I try my best to eat a plant-based diet, but I’m not 100% vegan (or even vegetarian) most days. But I recognize the benefits of a diet that is minimally-processed, whole foods, and low in animal products (read more on why I’m not committed to 100% vegan in this blog post).
But tell me this doesn’t happen to you: you’re three days into your whole foods diet, and then you go on a weekend trip, find yourself starving a few hours into the drive, and your only option for food is either stopping at a fast food restaurant or a gas station. What are you supposed to eat??
Eating processed foods is all too easy, but it’s important to stick it out and continue to eat as cleanly as you can (for the many benefits of eating whole, unprocessed foods, check out this article).
This winter, I’ve taken more weekend trips than I usually do at this time of year (usually, the snow keeps me in). I’ve found myself at gas stations, running in and out of grocery stores, or passing through the fast food line—starving, but scrambling to find something healthy. Here’s what I’ve learned from leaving the house unprepared.
Changing your mind about mealtime
Before I get into this list, I have to make a disclaimer: one of the mind-shifts that helps me most in my health journey is shattering the idea that certain foods only belong in certain meals.
I used to think, eggs and pancakes are breakfast foods and salads are only for lunch and dinner. If you’re committed to a plant-based lifestyle, shake these thoughts as fast as you can!
I ate a veggie-packed stew for breakfast this morning, and it was incredibly satisfying.
This attitude helps you break through the cereal boundary to get more fresh, nutritional foods in your breakfasts (including veggies). This mindset will also come in handy when you’re traveling—you may not have many options, but keep your mind open to options that may be healthy and plant-based (even if they’re not specific to what mealtime it is).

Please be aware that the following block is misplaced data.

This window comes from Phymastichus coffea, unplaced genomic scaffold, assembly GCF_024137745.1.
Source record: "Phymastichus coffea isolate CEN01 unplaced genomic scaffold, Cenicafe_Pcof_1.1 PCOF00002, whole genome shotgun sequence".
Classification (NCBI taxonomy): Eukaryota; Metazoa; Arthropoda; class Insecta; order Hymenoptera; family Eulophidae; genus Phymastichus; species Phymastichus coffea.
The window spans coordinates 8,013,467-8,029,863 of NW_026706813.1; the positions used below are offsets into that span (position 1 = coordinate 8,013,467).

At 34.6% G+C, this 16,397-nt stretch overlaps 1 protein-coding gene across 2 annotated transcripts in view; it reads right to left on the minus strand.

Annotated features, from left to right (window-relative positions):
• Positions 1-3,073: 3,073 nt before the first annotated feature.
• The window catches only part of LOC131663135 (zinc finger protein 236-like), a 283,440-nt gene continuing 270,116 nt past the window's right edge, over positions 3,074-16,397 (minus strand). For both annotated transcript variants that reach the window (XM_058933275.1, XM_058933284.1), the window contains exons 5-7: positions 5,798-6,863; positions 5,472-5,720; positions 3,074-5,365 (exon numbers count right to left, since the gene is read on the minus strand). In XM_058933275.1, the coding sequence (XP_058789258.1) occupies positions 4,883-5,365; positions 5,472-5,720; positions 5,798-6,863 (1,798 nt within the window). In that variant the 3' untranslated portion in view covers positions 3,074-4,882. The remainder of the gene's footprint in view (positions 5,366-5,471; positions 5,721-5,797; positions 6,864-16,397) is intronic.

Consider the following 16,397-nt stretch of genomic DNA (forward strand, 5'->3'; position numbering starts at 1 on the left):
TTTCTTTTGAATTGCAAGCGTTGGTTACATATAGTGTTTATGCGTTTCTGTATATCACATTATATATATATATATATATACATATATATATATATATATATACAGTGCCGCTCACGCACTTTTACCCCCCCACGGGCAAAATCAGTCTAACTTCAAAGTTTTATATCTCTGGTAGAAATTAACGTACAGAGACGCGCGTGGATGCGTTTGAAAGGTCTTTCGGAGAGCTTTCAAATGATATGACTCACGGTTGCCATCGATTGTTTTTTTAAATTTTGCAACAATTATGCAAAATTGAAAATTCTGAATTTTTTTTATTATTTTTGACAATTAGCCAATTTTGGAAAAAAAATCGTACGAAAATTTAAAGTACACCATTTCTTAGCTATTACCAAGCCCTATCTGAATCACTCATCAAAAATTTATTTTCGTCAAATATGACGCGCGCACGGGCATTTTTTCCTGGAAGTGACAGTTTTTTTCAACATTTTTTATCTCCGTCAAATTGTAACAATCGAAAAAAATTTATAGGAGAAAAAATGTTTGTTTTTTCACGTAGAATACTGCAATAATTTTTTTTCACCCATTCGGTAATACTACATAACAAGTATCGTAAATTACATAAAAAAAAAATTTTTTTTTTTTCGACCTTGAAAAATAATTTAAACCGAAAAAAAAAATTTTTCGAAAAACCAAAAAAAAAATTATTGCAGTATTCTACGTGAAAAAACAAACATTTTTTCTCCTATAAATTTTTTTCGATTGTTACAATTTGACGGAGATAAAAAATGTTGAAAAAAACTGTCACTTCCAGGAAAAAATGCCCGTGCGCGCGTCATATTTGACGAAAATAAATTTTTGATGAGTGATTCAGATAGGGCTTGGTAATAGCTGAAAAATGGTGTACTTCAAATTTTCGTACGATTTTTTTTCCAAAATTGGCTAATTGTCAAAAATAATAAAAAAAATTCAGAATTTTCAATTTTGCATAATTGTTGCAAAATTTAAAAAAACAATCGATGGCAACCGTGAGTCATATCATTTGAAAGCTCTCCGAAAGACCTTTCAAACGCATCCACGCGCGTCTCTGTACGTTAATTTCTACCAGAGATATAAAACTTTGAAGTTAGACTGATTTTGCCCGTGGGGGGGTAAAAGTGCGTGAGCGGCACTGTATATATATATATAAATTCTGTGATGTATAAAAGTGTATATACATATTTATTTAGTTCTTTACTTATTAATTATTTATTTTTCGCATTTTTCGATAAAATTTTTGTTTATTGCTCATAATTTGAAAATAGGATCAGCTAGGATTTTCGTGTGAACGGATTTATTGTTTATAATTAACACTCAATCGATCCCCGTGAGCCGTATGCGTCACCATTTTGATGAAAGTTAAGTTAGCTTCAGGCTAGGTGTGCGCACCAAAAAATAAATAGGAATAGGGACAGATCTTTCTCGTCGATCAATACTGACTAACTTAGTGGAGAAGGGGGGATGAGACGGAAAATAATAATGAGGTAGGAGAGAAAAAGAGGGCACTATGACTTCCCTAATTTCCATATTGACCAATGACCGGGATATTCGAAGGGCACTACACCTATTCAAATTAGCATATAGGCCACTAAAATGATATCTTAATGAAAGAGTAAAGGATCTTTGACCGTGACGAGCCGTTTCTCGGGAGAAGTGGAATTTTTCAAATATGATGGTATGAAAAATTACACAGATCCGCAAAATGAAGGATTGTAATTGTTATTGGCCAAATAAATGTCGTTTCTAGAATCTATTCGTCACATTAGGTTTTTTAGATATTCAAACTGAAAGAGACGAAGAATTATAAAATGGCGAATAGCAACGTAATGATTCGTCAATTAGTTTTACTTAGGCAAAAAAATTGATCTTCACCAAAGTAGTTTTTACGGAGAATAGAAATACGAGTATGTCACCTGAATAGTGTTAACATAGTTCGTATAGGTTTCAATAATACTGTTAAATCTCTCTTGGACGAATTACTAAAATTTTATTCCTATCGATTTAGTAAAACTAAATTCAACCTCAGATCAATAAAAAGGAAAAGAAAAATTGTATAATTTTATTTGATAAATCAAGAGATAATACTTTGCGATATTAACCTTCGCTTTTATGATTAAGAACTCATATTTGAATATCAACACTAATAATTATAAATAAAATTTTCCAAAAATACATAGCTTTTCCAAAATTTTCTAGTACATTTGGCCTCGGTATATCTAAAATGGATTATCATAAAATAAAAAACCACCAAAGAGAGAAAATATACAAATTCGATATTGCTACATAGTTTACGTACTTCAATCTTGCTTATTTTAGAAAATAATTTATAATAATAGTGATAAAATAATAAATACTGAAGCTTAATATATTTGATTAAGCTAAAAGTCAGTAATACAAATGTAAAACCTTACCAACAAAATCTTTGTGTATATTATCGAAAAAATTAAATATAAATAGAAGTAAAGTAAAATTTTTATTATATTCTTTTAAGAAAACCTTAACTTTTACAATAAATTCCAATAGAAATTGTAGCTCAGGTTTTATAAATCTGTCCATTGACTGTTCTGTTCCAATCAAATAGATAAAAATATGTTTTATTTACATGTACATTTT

With that out of the way, here are my top picks for healthy, travel-friendly meals on-the-go.
8 Plant-Based Travel-Friendly Food Options
1. A Banana
This is hands-down my favorite. Bananas are so easy, filling, and dirt cheap! You can’t beat a fifty-cent snack. I’ve been hard-pressed to find a gas station that doesn’t have at least a few bananas somewhere on the premises (if you don’t see them, try the ice cream counter).
2. A Cup of Fruit
Many rest stops and gas stations are now serving fruit cups with berries, citrus, and all sorts of other goodies! If you’re on a diet that allows yogurt, this is also usually an option at on-the-go shops.
3. Chopped Veggies
Similar to the cup of fruit, I’ve been pleasantly surprised to find to-go cups of carrots and celery at certain quick stops. Don’t give in to the potato chips…it’s possible to eat healthy on the go!
4. A Wendy’s or McDonald’s Salad
Although fast food is not ideal, it is possible to get something healthy and filling. I haven’t kept up on the latest Wendy’s or McD’s salads, but when I do go, they are usually able to accommodate custom orders. So, don’t be afraid to ask them to hold the cheese or the fried chicken! Be mindful of the dressing you choose as well – many salad dressings contain highly-processed soybean or vegetable oils (which really don’t fit into a high-nutrient, whole foods diet).